Appeal from the Circuit Court of La Salle County; the Hon.
Alexander T. Bower, Judge, presiding.
JUSTICE HEIPLE DELIVERED THE OPINION OF THE COURT:
Rehearing denied June 29, 1984.
The plaintiff, Emily Gallick, brought an action against the defendants to recover for injuries sustained when the plaintiff fell as she was leaving the defendant's store. The fall was allegedly caused by a 1 1/2-inch change in elevation between two sidewalk slabs. A jury verdict was returned in favor of the defendants. Before addressing the issues raised by the plaintiff, we must first discuss the procedural sequence leading to this appeal.
The jury's verdict was returned on May 19, 1983. On May 26, the plaintiff filed a notice of appeal which transferred jurisdiction to this court. Next, the plaintiff filed a post-trial motion on June 6, 1983. The motion was timely but the trial court had no jurisdiction to rule on it. The plaintiff then filed a motion to dismiss the appeal which we granted on July 5, 1983. On September 7, 1983, the trial court granted the defendants' motion to dismiss the post-trial motion because it was filed at a time when the court had no jurisdiction. This appeal followed.
• 1 The first issue is whether the trial court properly dismissed the post-trial motion. Such a motion is timely if it is filed within 30 days after the entry of judgment as was done in the present case. (Ill. Rev. Stat. 1981, ch. 110, par. 2-1202(c).) The fact that the motion was filed at a time when the trial court had no jurisdiction over the case does not affect the timeliness of the motion under section 2-1202(c). When the plaintiff withdrew her notice of appeal, jurisdiction was restored to the trial court. (Rickard v. Pozdal (1975), 31 Ill. App.3d 542.) Therefore, the trial court was empowered to rule on the merits of the plaintiff's post-trial motion and should not have dismissed it.
• 2 Having determined that the trial court erred in dismissing the plaintiff's motion, we would usually remand the cause and direct the trial court to rule on the motion. However, the court's ruling would then be the potential subject of yet a third appeal. Most of the issues contained in the plaintiff's motion for a new trial have been fully briefed and argued before this court. Therefore, in order to avoid further delay and in the interest of judicial economy, we will invoke our original jurisdiction under article VI, section 6 of the Illinois Constitution (Ill. Const. 1970, art. VI, sec. 6) and complete the determination of this cause by ruling on the motion ourselves. See Franks v. North Shore Farms, Inc. (1969), 115 Ill. App.2d 57, 74.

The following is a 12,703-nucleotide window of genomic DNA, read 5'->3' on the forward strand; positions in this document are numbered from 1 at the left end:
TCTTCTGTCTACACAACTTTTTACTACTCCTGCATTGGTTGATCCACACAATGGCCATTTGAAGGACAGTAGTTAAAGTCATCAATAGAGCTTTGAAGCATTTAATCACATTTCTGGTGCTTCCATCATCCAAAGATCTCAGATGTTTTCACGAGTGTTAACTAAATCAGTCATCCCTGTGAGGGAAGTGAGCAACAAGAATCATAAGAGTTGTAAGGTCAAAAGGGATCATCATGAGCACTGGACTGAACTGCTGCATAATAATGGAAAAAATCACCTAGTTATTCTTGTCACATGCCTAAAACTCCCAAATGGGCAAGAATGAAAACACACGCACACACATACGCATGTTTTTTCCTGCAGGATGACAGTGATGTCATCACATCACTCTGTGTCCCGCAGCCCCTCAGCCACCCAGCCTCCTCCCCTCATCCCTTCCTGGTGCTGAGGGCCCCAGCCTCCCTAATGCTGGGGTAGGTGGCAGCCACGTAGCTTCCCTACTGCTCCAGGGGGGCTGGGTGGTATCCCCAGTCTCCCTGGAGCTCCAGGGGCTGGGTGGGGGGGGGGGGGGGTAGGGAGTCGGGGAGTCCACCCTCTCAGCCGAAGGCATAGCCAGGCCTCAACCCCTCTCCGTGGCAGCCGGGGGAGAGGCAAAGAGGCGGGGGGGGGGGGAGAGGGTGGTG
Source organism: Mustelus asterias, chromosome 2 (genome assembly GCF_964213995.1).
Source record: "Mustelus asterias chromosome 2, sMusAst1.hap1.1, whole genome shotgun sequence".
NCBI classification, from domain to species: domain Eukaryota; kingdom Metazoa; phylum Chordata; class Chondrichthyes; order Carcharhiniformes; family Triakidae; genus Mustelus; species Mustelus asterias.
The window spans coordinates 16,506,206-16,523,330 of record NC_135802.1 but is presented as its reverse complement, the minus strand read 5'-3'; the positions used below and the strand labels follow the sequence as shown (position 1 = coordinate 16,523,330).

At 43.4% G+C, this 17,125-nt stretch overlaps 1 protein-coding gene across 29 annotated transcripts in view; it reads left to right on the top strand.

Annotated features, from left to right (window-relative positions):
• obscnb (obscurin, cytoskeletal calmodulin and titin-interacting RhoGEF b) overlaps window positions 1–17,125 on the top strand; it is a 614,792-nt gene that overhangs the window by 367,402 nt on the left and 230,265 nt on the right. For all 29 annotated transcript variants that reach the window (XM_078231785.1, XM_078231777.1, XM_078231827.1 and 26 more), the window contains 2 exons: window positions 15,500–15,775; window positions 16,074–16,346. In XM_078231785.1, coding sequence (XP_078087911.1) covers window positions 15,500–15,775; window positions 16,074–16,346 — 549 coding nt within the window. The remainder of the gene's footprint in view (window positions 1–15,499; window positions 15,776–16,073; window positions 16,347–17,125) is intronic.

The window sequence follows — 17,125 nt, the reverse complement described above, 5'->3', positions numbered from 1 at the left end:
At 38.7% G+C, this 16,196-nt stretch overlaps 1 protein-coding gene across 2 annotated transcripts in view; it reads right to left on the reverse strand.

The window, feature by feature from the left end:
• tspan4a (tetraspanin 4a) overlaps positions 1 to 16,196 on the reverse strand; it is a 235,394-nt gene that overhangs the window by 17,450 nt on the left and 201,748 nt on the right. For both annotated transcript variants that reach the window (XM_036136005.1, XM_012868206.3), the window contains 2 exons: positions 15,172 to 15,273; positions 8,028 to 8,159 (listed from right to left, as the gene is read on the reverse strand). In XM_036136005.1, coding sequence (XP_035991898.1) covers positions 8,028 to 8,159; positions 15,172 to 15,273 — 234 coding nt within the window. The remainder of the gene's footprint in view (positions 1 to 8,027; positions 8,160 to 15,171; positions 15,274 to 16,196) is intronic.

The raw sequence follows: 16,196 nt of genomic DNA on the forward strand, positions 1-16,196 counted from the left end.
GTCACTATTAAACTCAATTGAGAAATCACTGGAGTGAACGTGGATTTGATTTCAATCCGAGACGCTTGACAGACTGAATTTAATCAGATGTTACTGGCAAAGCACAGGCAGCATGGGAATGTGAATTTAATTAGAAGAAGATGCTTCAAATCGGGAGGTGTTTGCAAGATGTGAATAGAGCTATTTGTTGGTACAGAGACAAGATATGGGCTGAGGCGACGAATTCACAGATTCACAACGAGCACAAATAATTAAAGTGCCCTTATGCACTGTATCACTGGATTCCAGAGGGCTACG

• 3 The plaintiff first argues that the trial court improperly excluded photographs which depicted repairs made by the defendants to the exit way of the store four days after the plaintiff's fall. This issue was briefed and argued before this court but was not contained in the plaintiff's post-trial motion. Furthermore, the record reveals that plaintiff's counsel expressly agreed to the entry of a motion in limine as to any post-accident repairs. Therefore, the issue has been waived.
• 4 Next, the plaintiff argues that the court erred in refusing to admit into evidence a full-scale replica or model of the exit way of the store. The purpose of the model was to demonstrate the difference in elevation between two sidewalk slabs which allegedly caused the plaintiff's fall.
The plaintiff called two witnesses to authenticate the model. The first witness testified that he had made one measurement of the height variance between the sidewalk sections three years after the accident. The second witness was the man who had repaired the exit shortly after the accident. He took no measurements and had no opinion as to any height variance. Based on this testimony, the trial court refused to admit the replica into evidence, finding that both witnesses disagreed as to the degree of variance and whether the variance was the same along the width of the two sidewalk sections in question.
We have reviewed the record and agree with the trial court's ruling. The foundation testimony was insufficient to authenticate the model. Hence, the exhibit was inadmissible.
• 5 Next, the plaintiff argues that the court erred in allowing one of the defendants to testify that there were no prior complaints of falls occurring at the exit of the store. Evidence of the absence of prior accidents is admissible to show lack of notice of a dangerous condition or that the situation or defect was not hazardous. Hardman v. Helene Curtis Industries, Inc. (1964), 48 Ill. App.2d 42, 52.
The record reveals that although the defendants may have been aware of a slight difference in elevation at the exit, they did not consider it to be hazardous. Therefore, the absence of prior accidents was relevant to the issues of whether the defendants were aware of a dangerous condition and whether the condition was in fact dangerous.
• 6 Also, the record shows that a proper foundation was laid for this evidence. The test is whether the condition of the exit was substantially the same before and at the time of the accident. (Campion v. Chicago Landscape Co. (1938), 295 Ill. App. 225, 237.) The defendants testified that no material changes were made in the exit way between the time it was constructed and the time of the accident. For these reasons, the court did not abuse its discretion in admitting testimony concerning the absence of prior accidents.
• 7 Next, the plaintiff argues that the court erred by refusing to give a jury instruction which defined the standard of care in this case based on violation of a statute. The statute in question is the Facilities for the Handicapped Act (Ill. Rev. Stat. 1981, ch. 111 1/2, par. 3701 et seq.) and the ...